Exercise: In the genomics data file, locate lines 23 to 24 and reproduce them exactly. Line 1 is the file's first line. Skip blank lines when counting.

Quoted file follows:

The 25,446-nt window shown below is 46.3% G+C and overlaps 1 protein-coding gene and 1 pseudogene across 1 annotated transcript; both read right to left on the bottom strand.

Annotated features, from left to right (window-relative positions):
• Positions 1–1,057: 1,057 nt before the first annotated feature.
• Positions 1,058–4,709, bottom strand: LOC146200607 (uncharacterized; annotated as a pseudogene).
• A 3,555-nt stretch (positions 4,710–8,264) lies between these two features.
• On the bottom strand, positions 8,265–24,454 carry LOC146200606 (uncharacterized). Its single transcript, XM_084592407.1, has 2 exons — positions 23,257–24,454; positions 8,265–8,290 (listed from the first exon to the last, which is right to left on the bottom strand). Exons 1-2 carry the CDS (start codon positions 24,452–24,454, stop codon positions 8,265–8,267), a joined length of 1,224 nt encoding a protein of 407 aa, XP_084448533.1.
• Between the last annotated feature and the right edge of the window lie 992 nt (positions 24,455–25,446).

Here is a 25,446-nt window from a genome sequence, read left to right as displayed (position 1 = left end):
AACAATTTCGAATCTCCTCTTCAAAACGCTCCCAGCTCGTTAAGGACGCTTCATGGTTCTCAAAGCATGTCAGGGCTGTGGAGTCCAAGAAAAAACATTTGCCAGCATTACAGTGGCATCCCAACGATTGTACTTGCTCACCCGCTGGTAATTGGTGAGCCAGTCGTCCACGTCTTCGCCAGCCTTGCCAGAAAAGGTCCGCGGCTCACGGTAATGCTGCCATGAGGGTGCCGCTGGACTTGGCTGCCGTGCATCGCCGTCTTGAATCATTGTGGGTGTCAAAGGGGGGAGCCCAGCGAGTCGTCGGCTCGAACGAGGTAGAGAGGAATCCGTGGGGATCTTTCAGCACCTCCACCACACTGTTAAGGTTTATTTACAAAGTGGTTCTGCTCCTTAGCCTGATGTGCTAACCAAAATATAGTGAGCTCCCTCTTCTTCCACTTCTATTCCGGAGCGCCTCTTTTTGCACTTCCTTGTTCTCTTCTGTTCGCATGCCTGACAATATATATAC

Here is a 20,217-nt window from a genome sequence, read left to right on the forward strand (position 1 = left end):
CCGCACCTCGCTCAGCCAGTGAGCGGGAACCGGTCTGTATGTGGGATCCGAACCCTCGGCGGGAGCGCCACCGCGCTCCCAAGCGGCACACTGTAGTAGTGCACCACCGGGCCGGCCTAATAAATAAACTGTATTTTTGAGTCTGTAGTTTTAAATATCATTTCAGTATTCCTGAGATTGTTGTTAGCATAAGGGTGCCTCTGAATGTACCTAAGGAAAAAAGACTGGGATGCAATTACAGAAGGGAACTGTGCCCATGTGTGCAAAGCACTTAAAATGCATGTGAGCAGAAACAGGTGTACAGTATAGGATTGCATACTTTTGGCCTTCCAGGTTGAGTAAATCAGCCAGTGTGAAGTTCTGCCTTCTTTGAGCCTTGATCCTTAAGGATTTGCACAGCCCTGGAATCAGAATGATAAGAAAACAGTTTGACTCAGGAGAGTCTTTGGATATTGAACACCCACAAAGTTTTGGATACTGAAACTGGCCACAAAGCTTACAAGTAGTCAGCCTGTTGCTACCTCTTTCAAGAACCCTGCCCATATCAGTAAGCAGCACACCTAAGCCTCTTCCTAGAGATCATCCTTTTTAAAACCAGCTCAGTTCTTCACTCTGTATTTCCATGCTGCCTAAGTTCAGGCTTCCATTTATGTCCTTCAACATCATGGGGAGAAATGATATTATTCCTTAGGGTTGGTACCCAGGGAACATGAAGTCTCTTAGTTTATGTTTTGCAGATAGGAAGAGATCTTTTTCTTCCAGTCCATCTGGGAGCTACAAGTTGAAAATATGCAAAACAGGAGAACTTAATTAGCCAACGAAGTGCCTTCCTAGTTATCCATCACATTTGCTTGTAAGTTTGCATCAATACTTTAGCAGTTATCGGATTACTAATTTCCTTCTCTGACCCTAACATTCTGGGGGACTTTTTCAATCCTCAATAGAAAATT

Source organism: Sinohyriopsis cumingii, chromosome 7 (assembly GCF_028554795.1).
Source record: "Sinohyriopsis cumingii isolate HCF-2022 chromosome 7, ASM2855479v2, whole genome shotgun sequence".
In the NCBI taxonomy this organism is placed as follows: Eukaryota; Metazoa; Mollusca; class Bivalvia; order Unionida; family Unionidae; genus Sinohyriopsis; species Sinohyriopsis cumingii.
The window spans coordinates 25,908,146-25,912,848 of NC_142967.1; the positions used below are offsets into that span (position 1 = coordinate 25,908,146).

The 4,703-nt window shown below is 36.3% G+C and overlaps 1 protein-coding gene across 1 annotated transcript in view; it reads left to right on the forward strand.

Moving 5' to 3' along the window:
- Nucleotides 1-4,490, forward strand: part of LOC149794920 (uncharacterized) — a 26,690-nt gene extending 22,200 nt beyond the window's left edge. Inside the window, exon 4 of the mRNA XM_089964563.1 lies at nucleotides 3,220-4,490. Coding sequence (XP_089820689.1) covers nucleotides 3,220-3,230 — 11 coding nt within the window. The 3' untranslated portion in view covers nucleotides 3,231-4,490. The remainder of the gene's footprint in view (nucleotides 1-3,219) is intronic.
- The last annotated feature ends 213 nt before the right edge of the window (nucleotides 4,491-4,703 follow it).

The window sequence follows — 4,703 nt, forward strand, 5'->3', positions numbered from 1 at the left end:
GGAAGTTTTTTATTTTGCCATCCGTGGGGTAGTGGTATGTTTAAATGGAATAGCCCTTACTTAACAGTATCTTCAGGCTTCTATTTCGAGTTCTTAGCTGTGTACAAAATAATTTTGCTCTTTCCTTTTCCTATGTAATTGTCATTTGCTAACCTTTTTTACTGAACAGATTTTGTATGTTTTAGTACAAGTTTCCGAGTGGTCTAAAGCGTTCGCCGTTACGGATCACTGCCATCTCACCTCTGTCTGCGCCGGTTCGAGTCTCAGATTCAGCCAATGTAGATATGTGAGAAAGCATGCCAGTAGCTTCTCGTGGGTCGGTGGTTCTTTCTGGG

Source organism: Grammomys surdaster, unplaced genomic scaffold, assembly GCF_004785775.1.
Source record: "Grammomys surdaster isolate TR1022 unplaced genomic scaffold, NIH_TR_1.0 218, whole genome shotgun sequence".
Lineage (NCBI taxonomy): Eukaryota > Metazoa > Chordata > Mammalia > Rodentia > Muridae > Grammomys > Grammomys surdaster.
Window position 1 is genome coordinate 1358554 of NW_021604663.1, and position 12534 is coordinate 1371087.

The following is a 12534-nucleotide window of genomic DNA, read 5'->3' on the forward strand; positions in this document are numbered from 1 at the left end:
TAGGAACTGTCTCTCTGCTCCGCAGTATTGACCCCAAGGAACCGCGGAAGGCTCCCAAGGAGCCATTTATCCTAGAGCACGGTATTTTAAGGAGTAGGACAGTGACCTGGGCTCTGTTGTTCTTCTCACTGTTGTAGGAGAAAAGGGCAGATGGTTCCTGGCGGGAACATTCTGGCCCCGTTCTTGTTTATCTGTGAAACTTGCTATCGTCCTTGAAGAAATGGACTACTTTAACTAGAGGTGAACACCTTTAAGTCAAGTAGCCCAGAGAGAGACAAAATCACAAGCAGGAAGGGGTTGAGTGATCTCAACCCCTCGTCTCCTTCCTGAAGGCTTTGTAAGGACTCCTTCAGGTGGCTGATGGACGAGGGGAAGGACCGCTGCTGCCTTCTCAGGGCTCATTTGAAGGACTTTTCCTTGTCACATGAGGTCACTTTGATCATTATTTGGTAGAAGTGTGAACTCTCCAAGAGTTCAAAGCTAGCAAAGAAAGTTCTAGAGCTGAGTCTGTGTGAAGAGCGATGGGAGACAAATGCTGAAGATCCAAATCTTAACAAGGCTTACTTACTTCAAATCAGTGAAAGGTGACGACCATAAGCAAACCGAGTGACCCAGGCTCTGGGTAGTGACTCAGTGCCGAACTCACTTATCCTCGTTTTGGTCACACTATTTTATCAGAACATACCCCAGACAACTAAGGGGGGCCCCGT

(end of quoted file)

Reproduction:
Source record: "Grammomys surdaster isolate TR1022 unplaced genomic scaffold, NIH_TR_1.0 218, whole genome shotgun sequence".
Lineage (NCBI taxonomy): Eukaryota > Metazoa > Chordata > Mammalia > Rodentia > Muridae > Grammomys > Grammomys surdaster.